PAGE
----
World Premiere Review!
If you have read any of my previous reviews, you know that I am a fan of Classical music. Sure, I listen to rock, pop, and jazz, but classical music is where I will always be grounded. I'm sure it is because I grew up listening to my father's music. While he did listen to a mixture of stuff as I was growing up, it was mostly classical, especially Bach. By the time I reached high school, I found prog-rock, which of course had a heavy classical influence. And while my Dad prefers his baroque music, as I got older, I started leaning towards the romantics.
I think it is fair to say that Brahms was my favorite composer through my 20s, 30s, and 40s. But while I still love that music, there are only so many times one can listen to Brahms Violin Concerto or Beethoven's 5th Symphony before they lose their mystery. So, in my 50s, I started branching out in my musical journey with 20th- and 21st-century composers. What made this exploration possible was the internet. I started with Pandora and moved to YouTube as more music started to crop up there. A great time for me to do this is when I am at school early in the morning and during my off periods. My means of listening were some inexpensive computer speakers, but it was something.
A few months ago, I reviewed the FiiO FD5 in-ear monitors (IEM). For critical listening, I used my home system, but for fun, I tried them out on my phone and school laptop. While this was an improvement over some less expensive IEMs, I could hear the limitations of musical reproduction by those source devices. Also, many YouTube files are not the best quality either. I improved things by joining Qobuz and using it on my laptop and phone, but I was still limited. Then, almost on cue, I was offered the chance to review the FiiO E10K and K3 USB DAC Headphone Amplifiers. Life is good.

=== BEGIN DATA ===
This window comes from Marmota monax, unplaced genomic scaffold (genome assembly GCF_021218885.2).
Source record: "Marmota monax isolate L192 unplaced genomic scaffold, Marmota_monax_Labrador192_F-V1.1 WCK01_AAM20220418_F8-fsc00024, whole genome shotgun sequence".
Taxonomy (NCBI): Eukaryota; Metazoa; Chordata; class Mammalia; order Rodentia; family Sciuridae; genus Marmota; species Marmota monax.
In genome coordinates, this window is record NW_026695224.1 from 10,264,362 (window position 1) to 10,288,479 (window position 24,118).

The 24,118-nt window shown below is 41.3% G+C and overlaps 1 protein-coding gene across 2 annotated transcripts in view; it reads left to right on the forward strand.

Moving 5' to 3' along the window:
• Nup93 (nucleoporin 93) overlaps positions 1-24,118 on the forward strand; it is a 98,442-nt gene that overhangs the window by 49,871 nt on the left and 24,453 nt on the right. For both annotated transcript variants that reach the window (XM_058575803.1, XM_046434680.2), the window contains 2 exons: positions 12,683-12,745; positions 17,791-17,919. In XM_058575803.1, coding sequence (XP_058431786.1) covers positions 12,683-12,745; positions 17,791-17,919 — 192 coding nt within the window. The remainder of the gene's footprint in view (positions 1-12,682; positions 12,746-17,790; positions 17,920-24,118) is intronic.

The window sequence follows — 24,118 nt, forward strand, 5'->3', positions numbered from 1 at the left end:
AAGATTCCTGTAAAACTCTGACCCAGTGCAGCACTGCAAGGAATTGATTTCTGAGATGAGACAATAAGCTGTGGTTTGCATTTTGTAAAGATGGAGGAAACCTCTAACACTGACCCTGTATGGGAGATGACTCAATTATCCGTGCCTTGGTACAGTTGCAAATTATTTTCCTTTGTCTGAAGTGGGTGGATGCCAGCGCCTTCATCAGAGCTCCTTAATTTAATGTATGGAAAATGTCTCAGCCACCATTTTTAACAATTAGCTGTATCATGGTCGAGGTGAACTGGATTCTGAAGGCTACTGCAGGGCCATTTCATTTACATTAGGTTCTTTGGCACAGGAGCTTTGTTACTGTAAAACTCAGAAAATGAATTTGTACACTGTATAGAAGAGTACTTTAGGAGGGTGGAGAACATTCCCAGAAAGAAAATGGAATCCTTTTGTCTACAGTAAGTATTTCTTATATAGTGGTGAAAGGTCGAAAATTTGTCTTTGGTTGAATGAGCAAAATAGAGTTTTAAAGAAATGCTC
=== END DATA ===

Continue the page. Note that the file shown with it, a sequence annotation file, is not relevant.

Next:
Both the E10K and K3 are desktop USB DAC/Headphone amplifiers. They are almost identical in size and features. They both have adjustable gain, a bass boost, a line output, and support PCM up to 32-bit/384Hz. The K3 also supports native decoding up to DSD256, while the E10K-TC does not support DSD. Where they also differ is K3 has a 2.5 mm balanced output port and the E10K-TC has a 3.5 mm single-ended output.
For this review, I listened to these two cool devices via the USB port of my laptop. All I had to do was install the FiiO USB software and I was ready to go. My source was the Qobuz streaming app and listened to them using the previously mentioned FiiO FD5 IEMs. Since my Qobuz subscription can stream up 24-bit/192Hz files, I thought it would be an excellent reference. I was breaking in two different devices, I switched them out every couple of days.
So let's get back to the music. Picking one's way through the landscape of 20th and 21st Century music is a tricky task. Once Stravinsky opened the doors wide open in 1913 with "The Rite of Spring", classical music took off in multiple directions. As a kid, I tried out my dad's Schoenberg and Berg albums, but I found them unlistenable. What I didn't realize, was that it was only one of the ways classical music evolved in the past century. Two of the 20th-Century composers who bucked the Schoenberg school were Aaron Copeland and Leonard Bernstein.
Their music has become touchstones of American culture. One of the pieces I came across in exploration was Bernstein's "Serenade after Plato's Symposium". A performance I discovered on Qobuz by Itzhak Pearlman and the Boston Symphony Orchestra [EMI Classics 7243 5 55360 2 0]. Also included on this album were Barber's underrated Violin Concerto and Lukas Foss' "Three American Pieces". I was immediately enchanted with the last piece. When you come across a new piece of music that takes you by surprise, the first questions are: "Why haven't I heard this before? Why don't I know about this composer?"
It turns out that Lukas Foss was a contemporary and close friend of Leonard Bernstein. Energized by that discovery, I searched Qobuz for other Lukas Foss compositions. One of the albums I found of great interest, was a collection of Foss' four symphonies by the Boston Modern Orchestra Project [BMOP/sound 1043]. The BMOP specializes in performing and recording world premieres of classical music. Unfortunately, the CDs of the Foss symphonies are sold out, but the music is available on Qobuz at CD quality.